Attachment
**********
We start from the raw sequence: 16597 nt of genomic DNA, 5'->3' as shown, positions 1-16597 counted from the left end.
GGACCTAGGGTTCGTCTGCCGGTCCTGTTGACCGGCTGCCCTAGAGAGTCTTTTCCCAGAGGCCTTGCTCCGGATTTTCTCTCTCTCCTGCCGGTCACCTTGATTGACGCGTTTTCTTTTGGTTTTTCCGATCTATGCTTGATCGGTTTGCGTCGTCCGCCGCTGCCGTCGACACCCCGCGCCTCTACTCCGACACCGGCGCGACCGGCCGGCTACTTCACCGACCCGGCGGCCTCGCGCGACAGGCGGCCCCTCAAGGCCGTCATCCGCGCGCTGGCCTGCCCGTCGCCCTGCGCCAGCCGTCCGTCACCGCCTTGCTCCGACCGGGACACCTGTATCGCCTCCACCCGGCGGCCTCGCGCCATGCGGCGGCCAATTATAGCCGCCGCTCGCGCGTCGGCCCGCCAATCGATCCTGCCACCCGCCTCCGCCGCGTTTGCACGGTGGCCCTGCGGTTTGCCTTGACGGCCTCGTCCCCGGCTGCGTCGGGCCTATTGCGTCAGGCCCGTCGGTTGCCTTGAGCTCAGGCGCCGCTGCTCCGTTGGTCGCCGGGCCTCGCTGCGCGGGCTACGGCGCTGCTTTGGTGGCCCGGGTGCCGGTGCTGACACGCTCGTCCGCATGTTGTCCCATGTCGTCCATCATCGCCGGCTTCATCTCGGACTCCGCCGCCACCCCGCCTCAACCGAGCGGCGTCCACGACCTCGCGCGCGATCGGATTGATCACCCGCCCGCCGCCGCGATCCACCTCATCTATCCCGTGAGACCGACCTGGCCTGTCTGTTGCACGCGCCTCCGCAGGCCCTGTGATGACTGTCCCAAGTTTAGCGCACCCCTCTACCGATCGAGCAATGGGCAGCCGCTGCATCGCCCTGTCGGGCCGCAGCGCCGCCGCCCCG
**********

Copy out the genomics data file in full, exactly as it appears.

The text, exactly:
We start from the raw sequence: 16597 nt of genomic DNA, 5'->3' as shown, positions 1-16597 counted from the left end.
GGACCTAGGGTTCGTCTGCCGGTCCTGTTGACCGGCTGCCCTAGAGAGTCTTTTCCCAGAGGCCTTGCTCCGGATTTTCTCTCTCTCCTGCCGGTCACCTTGATTGACGCGTTTTCTTTTGGTTTTTCCGATCTATGCTTGATCGGTTTGCGTCGTCCGCCGCTGCCGTCGACACCCCGCGCCTCTACTCCGACACCGGCGCGACCGGCCGGCTACTTCACCGACCCGGCGGCCTCGCGCGACAGGCGGCCCCTCAAGGCCGTCATCCGCGCGCTGGCCTGCCCGTCGCCCTGCGCCAGCCGTCCGTCACCGCCTTGCTCCGACCGGGACACCTGTATCGCCTCCACCCGGCGGCCTCGCGCCATGCGGCGGCCAATTATAGCCGCCGCTCGCGCGTCGGCCCGCCAATCGATCCTGCCACCCGCCTCCGCCGCGTTTGCACGGTGGCCCTGCGGTTTGCCTTGACGGCCTCGTCCCCGGCTGCGTCGGGCCTATTGCGTCAGGCCCGTCGGTTGCCTTGAGCTCAGGCGCCGCTGCTCCGTTGGTCGCCGGGCCTCGCTGCGCGGGCTACGGCGCTGCTTTGGTGGCCCGGGTGCCGGTGCTGACACGCTCGTCCGCATGTTGTCCCATGTCGTCCATCATCGCCGGCTTCATCTCGGACTCCGCCGCCACCCCGCCTCAACCGAGCGGCGTCCACGACCTCGCGCGCGATCGGATTGATCACCCGCCCGCCGCCGCGATCCACCTCATCTATCCCGTGAGACCGACCTGGCCTGTCTGTTGCACGCGCCTCCGCAGGCCCTGTGATGACTGTCCCAAGTTTAGCGCACCCCTCTACCGATCGAGCAATGGGCAGCCGCTGCATCGCCCTGTCGGGCCGCAGCGCCGCCGCCCCG